Street 11 , Mondul I , Siem Reap, Cambodia ( Between Old market and Pub Street)
(+855)063 900 027
(+855)95 727 281
Banteay Srey Butterfly Center (BBC)
The Banteay Srey Butterfly Centre (BBC) is a new tourist attraction for Siem Reap Province featuring a live display of Cambodian butterflies. Revenue generated by tourist admissions provides support for local poverty alleviation and conservation projects.
Introducing about Banteay Srey Butterfly Center
Banteay Srey Butterfly Centre (BBC) is an interactive butterfly exhibit located 25 km north of Siem Reap, on the road to the Landmine Museum and Bantey Srey temple.
The exhibit consists of a netted tropical garden with thousands of free-flying butterflies, all of which are native species to Cambodia. The enclosure is South East Asia's largest butterfly exhibit and provides residents and tourists with an interactive and visual environment to learn about butterflies and support local communities.
Taking a tour
At BBC it is possible to experience butterflies feeding and flying very close at hand and to witness the complete life cycle of many species. The butterflies (in pupae form) are farmed sustainably by people from villages in the Siem Reap Province.
Our friendly and knowledgeable staff will greet you on your arrival and will explain the background to the project and about butterfly life-cycle and ecology.
We are open 7 days a week , 9 am – 5pm, all year round
Adult 4$ , Child: 2$
What is Butterfly Farming?
Butterfly farming is the breeding of pupae for sale to local butterfly exhibits or for export to zoos and live exhibitions overseas. Butterfly farms are situated in close proximity to areas of natural forest and provide an alternative, sustainable income to rural communities.
Butterfly farms have been established in many tropical countries worldwide - including the Philippines, Costa Rica, Uganda, Kenya and Tanzania.
Benefit to community
Most types of agriculture in tropical countries require forest clearance and this habitat destruction is a major cause of species extinction. Butterfly farming requires intact forest, thus providing an economic incentive to conserve habitats. As butterflies are bred and reared in enclosures with limited extraction from the wild, farming has a negligible impact on the health of wild populations.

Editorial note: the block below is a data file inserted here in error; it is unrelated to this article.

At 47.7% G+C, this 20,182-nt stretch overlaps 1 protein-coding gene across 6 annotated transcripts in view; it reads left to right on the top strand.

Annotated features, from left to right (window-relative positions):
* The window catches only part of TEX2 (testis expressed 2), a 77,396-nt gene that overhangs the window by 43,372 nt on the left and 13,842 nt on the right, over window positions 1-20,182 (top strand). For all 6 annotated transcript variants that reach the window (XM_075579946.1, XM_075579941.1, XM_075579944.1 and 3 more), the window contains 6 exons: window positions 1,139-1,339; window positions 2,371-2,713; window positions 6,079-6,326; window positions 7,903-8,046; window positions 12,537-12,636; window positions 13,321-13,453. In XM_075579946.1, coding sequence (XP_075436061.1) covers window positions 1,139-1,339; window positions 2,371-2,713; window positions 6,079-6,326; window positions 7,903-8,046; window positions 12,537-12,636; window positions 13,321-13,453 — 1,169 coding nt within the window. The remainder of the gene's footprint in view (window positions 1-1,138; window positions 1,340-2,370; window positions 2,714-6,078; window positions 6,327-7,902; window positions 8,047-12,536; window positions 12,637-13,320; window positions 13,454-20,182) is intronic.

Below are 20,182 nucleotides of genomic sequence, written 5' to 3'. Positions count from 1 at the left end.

Butterfly farming allows the local community to diversify their income generating activities and to work at home around childcare and domestic duties. It also raises awareness among residents and decision makers of the benefits of conservation.
The farming process
In butterfly farming a small netted enclosure is prepared. It is planted with the food plant for the target species of butterfly. A female butterfly is caught and placed in the breeding cage to lay her eggs on the food plant.
The freshly laid eggs are harvested by the farmer and placed in a pest free container, where they will hatch after 10 - 14 days.
Upon hatching the caterpillars, or larvae, will be transferred to their particular food plant in the farmer's plant nursery. The growing larvae are tended by the farmers until they are ready to pupate, approximately 14 days after hatching.
At pupation, larvae attach by their abdomen to a suitable leaf or stick and shed their skin to form the pupae. At this point the pupa are harvested by the farmer to be sold.
To ensure sustainability and unnecessary collection from the wild, the farmer will retain a proportion of pupa to provide the next generation of adults for the breeding cage.
Farming at BBC
At BBC we have provided training for farmers from villages in the Siem Reap Province to farm native species of butterflies. This training also provides our farmers with a vital botanical knowledge of their surrounding area and an awareness of the importance of conserving natural habitats.